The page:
Dismiss
Announcing Stack Overflow Documentation

We started with Q&A. Technical documentation is next, and we need your help.

Whether you're a beginner or an experienced developer, you can contribute.

Sign up and start helping → Learn more about Documentation →

This question already has an answer here:

I'm using ImageMagick to convert some files from one format to another. I was always under the impression that .png files were supposed to be as big/small as .jpg if not smaller, and definitely smaller than .gif.

However when I run

convert photo.jpg photo.png 

The files I'm getting out is about 6 times bigger than the original jpg.
Original jpg is a regular photo about 300x500 px, 52 kb. Output is a proper png of the same dimensions, but size is about 307 kb?

Does anyoone know what the hack is going on? Am I doing something wrong?

P.S.:

I tried both on Debian and Windows with the same results.

P.P.S.:

Also when I add resize option to this and resize to 10000 x 10000. Converting and resizing to jpg takes a few seconds, but it works, if I do the same of png, I jsut strt running out of memory altogether

P.P.P.S.: For people who keep marking this question as duplicate of PNG vs. GIF vs. JPEG - When best to use? . Please read carefully and understand the question. It's not a duplicate, since this question asks' about files produced programmatically with specific application (image magick). The question you marking as duplicate, is asking which image format is better to use on the web. Two DIFFERENT questions.

share|improve this question

marked as duplicate by Chuck Le Butt, Joe Frambach, thejh, Juhana, Pragnani Mar 31 '13 at 20:31

This question has been asked before and already has an answer. If those answers do not fully address your question, please ask a new question.

1  
Maybe call it How can I output smaller PNGs from ImageMagick? – sam Aug 16 '13 at 18:11
    
nah.. I wanted to find out why, once I know 'the why' of the problem, I can usually figure out 'the how' solution :-) – konung Aug 16 '13 at 20:11
up vote 11 down vote accepted

JPG is a lossy compression algorithm while PNG is a lossless one.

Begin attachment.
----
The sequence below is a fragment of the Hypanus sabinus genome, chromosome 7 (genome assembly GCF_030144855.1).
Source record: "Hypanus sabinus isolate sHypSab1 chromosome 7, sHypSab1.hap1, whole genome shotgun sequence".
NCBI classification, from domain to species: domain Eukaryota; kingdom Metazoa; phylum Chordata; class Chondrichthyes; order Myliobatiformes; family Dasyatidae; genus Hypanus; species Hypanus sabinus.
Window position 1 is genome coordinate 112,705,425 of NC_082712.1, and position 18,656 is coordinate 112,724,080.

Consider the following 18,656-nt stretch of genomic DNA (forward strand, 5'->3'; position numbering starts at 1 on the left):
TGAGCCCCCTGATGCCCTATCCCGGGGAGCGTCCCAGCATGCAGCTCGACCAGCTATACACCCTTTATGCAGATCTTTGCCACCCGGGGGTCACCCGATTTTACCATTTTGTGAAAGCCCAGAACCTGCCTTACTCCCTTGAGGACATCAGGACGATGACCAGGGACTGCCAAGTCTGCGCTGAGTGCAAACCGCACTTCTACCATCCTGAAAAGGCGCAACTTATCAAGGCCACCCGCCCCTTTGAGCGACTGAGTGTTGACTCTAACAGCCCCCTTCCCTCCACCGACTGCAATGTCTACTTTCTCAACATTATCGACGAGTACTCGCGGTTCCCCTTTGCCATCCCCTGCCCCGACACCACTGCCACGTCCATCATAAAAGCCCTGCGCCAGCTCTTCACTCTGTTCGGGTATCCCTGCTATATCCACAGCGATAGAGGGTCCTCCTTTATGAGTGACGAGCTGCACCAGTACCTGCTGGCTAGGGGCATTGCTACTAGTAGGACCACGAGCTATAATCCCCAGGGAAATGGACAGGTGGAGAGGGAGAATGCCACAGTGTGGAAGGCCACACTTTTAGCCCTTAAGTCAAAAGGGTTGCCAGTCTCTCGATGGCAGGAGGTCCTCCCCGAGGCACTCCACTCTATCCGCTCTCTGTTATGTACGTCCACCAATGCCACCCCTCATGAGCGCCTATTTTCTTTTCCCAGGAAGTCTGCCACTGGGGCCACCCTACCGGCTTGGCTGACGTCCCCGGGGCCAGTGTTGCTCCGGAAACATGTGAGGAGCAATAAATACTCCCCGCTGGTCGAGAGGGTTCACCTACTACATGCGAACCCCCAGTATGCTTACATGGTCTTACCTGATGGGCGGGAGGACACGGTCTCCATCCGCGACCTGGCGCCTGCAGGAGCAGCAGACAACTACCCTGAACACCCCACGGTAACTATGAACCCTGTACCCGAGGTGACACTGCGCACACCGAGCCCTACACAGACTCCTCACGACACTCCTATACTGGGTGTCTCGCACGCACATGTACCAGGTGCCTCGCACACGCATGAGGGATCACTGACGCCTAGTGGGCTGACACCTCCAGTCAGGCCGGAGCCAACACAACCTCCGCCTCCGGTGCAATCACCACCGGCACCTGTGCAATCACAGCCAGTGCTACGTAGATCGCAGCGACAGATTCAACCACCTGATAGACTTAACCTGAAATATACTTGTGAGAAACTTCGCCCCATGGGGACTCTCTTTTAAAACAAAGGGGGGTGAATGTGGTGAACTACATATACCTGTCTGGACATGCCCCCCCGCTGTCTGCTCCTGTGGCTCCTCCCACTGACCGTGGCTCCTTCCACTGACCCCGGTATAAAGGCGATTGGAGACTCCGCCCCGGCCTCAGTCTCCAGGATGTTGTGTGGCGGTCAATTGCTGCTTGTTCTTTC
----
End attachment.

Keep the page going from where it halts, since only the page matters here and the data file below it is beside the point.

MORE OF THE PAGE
This fact alone will (in general) make JPG images smaller than PNG ones. You can tweak the compression ratios for each format, so it could also be that your not compressing your PNG files as much as your JPG ones.

For a photographic image saving as JPG will usually produce a smaller file than PNG as there's more noise or randomness in the image for the compression to work with. Images created by graphic art tools will tend to have more hard edges which will compress better in PNG.

GIF is smaller because it's based on an colour palette (of 256 colours) rather than the separate RGB values for each pixel (or group of pixels) in JPG and PNG.

share|improve this answer
    
Chris, thanks for a speedy reply. I haven't done programmatic images processing before, and coming from gui products such as Photoshop and Paintshop, I'm used to having smaller pngs, since they use optimized pallets by default. Is there any way to get imagemagick to reduce quality in order to do conversion to png faster? – konung Apr 21 '10 at 21:41
    
@Nick - I don't know imagemagick so I can't say for sure, but there should be an "options" button somewhere, either on the save dialog itself or in the preferences. – ChrisF Apr 21 '10 at 21:43
    
No idea about imagemagick but any good image editor should have a function which reduces the number of colors used in the picture. – Bus Apr 21 '10 at 21:45
    
ImageMagick is a command line processing tool, so not button :-( Trying to read through docs right now but it's a pain. – konung Apr 21 '10 at 21:45
1  

The key thing to note here is that each image file format is best for specific purposes.

JPEG stands for “Joint Photographic Experts Group.” That right there should tell you that the .JPG file format is optimized for photographs. It doesn’t work so well for line-art, logos, gradient or tiled / patterned backgrounds, and the like. .JPG’s DCT (Discreet Cosine Transform) artifacts (the “blocky” artifacts we all know and loathe) are much more noticeable with line art and logos than with photos.

PNG has replaced GIF for everything that GIF was ever good for, except one, and that only because no clear standard has emerged: animations. Animated .GIFs are well known on the Web. There are two competing standards for animated .PNGs: APNG and MNG.